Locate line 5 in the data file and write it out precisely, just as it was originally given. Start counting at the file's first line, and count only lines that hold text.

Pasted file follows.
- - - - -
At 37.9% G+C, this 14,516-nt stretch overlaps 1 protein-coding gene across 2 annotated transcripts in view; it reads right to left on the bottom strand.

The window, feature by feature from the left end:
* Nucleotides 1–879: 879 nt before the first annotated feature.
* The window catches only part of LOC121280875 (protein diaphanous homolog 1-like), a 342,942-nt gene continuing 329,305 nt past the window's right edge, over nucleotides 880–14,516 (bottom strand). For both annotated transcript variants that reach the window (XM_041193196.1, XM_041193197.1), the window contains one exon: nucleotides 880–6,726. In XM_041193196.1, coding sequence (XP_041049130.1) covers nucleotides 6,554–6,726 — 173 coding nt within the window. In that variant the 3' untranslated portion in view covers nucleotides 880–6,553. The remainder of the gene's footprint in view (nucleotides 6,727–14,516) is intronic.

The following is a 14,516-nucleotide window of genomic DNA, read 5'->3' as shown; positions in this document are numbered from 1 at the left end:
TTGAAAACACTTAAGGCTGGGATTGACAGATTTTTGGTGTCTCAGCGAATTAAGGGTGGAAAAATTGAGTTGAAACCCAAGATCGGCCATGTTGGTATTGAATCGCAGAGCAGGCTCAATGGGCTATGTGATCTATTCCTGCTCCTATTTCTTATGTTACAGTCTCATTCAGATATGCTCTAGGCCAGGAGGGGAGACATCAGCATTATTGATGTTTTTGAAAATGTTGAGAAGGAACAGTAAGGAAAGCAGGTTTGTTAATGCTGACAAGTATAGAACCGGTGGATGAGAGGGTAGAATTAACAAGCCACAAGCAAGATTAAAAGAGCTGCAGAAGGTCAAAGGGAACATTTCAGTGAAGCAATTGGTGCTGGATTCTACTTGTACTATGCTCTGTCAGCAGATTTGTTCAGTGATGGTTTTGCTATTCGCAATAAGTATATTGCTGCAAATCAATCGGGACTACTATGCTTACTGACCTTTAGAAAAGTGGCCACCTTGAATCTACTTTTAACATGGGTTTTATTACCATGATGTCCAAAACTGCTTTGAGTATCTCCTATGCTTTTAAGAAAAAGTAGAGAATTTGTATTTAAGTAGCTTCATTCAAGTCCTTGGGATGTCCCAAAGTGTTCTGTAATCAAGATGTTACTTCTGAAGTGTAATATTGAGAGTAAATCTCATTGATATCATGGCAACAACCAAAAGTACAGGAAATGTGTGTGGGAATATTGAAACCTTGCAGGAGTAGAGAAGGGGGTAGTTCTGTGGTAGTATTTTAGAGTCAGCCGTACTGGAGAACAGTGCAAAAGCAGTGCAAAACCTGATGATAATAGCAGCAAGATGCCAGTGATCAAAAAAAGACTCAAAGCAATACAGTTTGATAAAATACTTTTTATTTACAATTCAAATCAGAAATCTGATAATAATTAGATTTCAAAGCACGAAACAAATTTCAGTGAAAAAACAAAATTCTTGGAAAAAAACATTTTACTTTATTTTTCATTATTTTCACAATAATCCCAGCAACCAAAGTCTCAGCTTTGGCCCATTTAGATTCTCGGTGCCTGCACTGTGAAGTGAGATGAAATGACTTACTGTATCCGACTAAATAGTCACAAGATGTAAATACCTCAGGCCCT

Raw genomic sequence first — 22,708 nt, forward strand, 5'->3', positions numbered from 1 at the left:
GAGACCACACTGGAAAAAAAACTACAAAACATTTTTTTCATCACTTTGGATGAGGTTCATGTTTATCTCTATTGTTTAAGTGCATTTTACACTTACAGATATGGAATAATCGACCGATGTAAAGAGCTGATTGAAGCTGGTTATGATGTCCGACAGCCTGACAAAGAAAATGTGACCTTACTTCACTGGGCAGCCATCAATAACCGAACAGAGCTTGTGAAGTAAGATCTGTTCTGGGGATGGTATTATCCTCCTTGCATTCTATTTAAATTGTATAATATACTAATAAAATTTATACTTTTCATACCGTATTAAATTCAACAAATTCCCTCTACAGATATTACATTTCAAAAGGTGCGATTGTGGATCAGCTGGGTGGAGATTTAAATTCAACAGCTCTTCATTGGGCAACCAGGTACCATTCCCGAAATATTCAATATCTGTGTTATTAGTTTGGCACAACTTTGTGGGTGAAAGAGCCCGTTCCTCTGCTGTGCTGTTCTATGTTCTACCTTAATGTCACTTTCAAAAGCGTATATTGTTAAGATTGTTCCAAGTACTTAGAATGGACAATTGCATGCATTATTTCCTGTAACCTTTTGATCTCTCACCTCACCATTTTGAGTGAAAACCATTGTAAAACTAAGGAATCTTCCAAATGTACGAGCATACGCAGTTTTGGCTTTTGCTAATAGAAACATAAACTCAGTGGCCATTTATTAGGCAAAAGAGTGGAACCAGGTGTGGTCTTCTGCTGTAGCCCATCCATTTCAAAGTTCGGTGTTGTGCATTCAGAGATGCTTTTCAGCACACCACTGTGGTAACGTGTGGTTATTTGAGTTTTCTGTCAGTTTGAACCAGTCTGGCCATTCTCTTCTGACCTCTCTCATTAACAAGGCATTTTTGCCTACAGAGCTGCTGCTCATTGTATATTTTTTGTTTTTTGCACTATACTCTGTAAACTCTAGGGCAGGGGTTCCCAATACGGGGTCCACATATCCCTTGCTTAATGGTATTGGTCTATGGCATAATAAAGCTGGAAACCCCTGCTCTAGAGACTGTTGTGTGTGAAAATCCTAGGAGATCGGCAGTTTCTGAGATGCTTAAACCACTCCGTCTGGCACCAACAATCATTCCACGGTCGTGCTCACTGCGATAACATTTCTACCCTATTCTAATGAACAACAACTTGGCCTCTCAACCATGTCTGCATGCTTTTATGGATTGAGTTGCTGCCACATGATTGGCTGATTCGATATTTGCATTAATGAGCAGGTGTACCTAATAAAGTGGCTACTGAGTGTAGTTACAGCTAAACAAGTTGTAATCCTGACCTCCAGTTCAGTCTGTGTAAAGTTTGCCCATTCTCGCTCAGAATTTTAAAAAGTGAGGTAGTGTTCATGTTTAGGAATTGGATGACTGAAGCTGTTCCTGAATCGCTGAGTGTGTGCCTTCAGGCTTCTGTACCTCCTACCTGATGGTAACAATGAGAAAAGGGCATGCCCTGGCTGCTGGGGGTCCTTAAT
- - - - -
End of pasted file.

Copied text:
The following is a 14,516-nucleotide window of genomic DNA, read 5'->3' as shown; positions in this document are numbered from 1 at the left end: